By Ginger Robertson
During P.E. in my sophomore year of high school, the coach had the class stand up in a circle. “Take everything off your wrists,” she commanded. A few teens had bandanas and wide bracelets on; they took them off. “Now, lift your hands to the ceiling, wrists facing me,” she said sternly with furrowed eyebrows.
Our coach was a short, assertive woman who we didn’t want to mess with. She examined each student’s wrists, frowning and shaking her head as she paused in front of some students longer than others. At the completion of the circle, she told us to sit down. She proceeded to talk to other teachers and coaches in the corner of the gym, their faces contorting in apparent disdain and disgust.
No one ever told the class what the purpose of this exercise had been. Those with secrets under the cloth coverings — those of us who were struggling with self-harm — knew. We were hiding the secret cries for help marked on our wrists. After the exercise, no adults followed up with the students who appeared to have injuries. In retrospect, this exercise seems to have been nothing more than forced exposure for the sake of gossip. I know there was no action to help the hurting teens because I was one of them.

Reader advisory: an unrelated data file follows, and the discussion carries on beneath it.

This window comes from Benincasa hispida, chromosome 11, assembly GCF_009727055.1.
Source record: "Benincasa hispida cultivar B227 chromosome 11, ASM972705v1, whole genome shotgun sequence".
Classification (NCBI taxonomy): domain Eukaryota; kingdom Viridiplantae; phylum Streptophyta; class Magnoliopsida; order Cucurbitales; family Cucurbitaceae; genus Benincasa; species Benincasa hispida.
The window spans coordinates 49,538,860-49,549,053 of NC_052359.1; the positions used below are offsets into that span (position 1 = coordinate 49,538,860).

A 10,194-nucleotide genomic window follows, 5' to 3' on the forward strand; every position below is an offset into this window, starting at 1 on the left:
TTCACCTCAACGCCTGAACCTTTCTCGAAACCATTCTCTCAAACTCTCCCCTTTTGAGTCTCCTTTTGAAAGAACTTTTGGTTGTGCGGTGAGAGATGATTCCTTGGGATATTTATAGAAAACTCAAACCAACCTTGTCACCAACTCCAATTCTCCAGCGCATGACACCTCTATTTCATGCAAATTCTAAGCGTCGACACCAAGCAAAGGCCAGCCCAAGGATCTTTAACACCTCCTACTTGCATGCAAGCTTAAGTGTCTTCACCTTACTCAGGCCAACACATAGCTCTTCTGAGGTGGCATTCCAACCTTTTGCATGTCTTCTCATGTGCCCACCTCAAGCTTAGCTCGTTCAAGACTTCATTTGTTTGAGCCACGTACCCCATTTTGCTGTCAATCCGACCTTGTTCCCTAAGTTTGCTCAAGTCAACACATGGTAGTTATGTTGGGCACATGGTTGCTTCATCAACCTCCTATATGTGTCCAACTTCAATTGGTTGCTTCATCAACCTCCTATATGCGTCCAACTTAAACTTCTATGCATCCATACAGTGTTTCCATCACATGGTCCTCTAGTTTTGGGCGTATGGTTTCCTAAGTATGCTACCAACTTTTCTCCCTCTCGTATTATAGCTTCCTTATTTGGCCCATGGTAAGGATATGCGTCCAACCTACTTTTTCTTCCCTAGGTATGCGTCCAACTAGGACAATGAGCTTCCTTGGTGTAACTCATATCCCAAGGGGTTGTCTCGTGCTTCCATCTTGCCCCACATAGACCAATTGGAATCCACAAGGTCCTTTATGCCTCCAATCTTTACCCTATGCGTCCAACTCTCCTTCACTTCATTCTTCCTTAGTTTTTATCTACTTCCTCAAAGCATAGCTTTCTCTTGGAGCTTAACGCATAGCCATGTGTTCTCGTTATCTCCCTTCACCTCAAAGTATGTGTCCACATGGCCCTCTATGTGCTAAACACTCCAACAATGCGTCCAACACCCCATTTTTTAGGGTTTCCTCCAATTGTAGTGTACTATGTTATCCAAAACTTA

A year or two later, this coach became the principal of my school. When I needed mental health treatment, I spoke to this principal and poured my heart out, despite my past experience with her. She wrote everything down and nodded a lot. She gave no advice. Venting helped me feel a little better, but she offered me no solutions or support.
She wasn’t qualified to give me the help I needed and should not have been the person I was sent to. I needed a trained mental health provider.
Things have changed exponentially for students since I was in high school. My experience was before the year 2000, before social media and long before the COVID-19 pandemic. A study published in February of 2019 found that in 2016, half of youth with a treatable mental illness did not receive treatment in the past year.
From the start of the pandemic, mental health related emergency department visits by youth aged 12 to 17 jumped 31%. With more than $190 million in pandemic relief funds going to schools, some funds should be going to addressing mental health issues. And some states, including Ohio, Georgia, Maryland and Arizona, are leading the way by using some of these funds to improve mental health care in their schools.
While many of us remember having “school counselors,” as most schools have one on staff, these professionals are not necessarily employed to deal with mental health issues. Most often, school counselors help with academic success and career planning. Students also need school psychologists, who have specific mental health training, for when they are struggling with their mental health.
This could be in the form of individual education planning (IEP) for disabled students to ensure they have the support they need or individual and group counseling. There is a critical shortage of school psychologists with an average of one for every 1,211 students in the U.S. The average public school has 526 students (that translates to one psychologist essentially being responsible for the care of 2.3 schools). Some states have a ratio of one psychologist to 5,000 students.